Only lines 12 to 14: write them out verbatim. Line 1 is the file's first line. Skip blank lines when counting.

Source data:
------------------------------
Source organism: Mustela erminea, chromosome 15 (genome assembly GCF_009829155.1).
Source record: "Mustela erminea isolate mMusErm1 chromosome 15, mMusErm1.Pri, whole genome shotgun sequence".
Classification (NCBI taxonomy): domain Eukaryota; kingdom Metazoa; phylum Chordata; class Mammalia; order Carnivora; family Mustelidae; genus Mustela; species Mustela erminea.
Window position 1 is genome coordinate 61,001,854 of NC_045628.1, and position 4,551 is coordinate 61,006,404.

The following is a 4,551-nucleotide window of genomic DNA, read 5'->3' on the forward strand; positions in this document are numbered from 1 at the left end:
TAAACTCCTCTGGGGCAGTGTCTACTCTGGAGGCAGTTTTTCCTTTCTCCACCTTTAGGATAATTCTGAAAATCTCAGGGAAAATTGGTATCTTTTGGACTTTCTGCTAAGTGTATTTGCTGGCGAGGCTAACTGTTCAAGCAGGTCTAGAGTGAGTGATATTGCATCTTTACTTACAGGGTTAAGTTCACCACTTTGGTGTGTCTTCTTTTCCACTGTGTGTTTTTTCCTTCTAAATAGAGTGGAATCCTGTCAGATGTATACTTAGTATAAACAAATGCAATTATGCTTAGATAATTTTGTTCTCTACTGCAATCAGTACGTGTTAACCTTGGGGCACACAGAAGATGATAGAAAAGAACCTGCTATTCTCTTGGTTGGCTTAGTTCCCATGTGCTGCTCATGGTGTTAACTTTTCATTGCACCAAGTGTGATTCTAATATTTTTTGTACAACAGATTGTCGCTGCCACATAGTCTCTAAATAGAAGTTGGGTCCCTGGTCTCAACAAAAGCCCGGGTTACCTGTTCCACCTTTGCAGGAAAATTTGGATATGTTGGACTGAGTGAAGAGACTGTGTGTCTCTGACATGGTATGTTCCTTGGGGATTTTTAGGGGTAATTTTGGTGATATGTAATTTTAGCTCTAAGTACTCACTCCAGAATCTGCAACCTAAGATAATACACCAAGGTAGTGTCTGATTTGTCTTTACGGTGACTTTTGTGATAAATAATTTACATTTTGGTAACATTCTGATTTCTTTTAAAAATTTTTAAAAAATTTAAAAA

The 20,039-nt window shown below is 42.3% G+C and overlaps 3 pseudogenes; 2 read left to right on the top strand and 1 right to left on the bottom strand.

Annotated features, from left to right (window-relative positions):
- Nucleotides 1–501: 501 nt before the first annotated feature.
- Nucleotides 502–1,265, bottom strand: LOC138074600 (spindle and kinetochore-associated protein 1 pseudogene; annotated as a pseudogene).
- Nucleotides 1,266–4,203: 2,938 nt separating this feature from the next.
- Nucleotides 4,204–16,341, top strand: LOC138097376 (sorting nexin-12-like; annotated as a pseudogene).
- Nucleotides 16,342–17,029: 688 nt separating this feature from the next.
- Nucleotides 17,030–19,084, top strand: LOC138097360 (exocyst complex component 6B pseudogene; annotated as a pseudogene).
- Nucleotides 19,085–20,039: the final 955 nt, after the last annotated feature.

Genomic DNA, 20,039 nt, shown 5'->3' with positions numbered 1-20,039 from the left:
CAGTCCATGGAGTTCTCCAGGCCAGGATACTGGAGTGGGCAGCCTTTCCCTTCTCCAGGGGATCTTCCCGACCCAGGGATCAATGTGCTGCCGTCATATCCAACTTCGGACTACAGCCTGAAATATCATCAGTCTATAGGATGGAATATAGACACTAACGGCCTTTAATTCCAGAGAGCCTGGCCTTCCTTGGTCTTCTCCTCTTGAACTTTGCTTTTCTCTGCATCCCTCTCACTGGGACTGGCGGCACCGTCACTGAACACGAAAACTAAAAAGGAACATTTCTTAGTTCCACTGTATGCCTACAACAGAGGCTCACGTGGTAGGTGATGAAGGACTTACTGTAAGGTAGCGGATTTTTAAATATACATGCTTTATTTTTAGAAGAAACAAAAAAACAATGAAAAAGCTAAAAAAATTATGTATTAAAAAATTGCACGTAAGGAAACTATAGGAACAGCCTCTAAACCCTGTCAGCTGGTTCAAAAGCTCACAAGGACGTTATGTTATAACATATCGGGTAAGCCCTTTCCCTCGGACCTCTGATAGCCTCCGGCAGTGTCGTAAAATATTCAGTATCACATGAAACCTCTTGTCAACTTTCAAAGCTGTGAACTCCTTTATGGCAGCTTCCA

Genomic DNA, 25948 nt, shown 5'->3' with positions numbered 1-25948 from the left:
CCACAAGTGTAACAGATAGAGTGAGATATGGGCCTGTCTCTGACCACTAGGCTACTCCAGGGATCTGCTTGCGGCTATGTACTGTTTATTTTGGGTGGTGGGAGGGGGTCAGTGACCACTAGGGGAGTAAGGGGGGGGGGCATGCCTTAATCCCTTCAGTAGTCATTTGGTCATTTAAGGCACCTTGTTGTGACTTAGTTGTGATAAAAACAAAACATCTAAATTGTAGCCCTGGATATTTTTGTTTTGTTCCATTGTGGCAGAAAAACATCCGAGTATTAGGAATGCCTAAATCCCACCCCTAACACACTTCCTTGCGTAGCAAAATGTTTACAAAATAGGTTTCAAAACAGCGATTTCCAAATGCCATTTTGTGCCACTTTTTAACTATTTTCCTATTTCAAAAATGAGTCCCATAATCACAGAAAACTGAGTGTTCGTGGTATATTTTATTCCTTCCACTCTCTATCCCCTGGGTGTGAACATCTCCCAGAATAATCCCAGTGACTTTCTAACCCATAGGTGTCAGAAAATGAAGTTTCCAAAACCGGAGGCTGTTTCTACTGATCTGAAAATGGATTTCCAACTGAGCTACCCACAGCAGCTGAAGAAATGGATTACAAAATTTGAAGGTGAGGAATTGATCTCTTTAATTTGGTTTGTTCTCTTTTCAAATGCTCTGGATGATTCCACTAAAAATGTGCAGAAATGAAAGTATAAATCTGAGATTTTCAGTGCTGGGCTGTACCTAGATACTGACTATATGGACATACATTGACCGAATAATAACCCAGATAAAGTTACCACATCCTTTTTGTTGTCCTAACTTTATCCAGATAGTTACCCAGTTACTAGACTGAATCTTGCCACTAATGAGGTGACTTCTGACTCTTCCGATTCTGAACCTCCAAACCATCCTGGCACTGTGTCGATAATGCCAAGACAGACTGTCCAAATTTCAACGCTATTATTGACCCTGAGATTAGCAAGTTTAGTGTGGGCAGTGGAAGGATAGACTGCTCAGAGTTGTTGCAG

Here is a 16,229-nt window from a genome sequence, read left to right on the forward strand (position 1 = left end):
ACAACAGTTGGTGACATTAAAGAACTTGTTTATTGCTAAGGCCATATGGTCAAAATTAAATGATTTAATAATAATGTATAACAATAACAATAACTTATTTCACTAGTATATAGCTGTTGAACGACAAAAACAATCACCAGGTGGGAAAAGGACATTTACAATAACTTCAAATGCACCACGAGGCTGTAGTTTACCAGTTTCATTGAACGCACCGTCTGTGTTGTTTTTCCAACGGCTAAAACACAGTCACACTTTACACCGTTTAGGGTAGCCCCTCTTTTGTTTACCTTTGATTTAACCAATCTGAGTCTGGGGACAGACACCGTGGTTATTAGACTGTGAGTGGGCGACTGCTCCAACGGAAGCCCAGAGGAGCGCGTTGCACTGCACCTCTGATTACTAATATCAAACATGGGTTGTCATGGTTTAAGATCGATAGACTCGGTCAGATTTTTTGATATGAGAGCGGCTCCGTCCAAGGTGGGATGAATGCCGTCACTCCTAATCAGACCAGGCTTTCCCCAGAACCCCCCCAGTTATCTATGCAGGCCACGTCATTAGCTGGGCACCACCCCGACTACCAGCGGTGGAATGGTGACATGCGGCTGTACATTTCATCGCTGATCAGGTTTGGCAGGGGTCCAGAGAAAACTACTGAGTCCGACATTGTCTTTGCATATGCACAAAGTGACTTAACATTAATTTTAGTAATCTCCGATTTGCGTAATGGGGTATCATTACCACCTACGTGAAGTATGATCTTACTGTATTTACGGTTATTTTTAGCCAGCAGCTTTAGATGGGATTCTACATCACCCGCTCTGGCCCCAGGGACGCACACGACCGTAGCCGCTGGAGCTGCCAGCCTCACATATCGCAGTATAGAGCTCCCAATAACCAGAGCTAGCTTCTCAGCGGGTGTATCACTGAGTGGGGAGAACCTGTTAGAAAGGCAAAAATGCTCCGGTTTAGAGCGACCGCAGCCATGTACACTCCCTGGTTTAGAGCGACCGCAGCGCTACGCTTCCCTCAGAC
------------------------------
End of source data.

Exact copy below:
- Nucleotides 4,204–16,341, top strand: LOC138097376 (sorting nexin-12-like; annotated as a pseudogene).
- Nucleotides 16,342–17,029: 688 nt separating this feature from the next.
- Nucleotides 17,030–19,084, top strand: LOC138097360 (exocyst complex component 6B pseudogene; annotated as a pseudogene).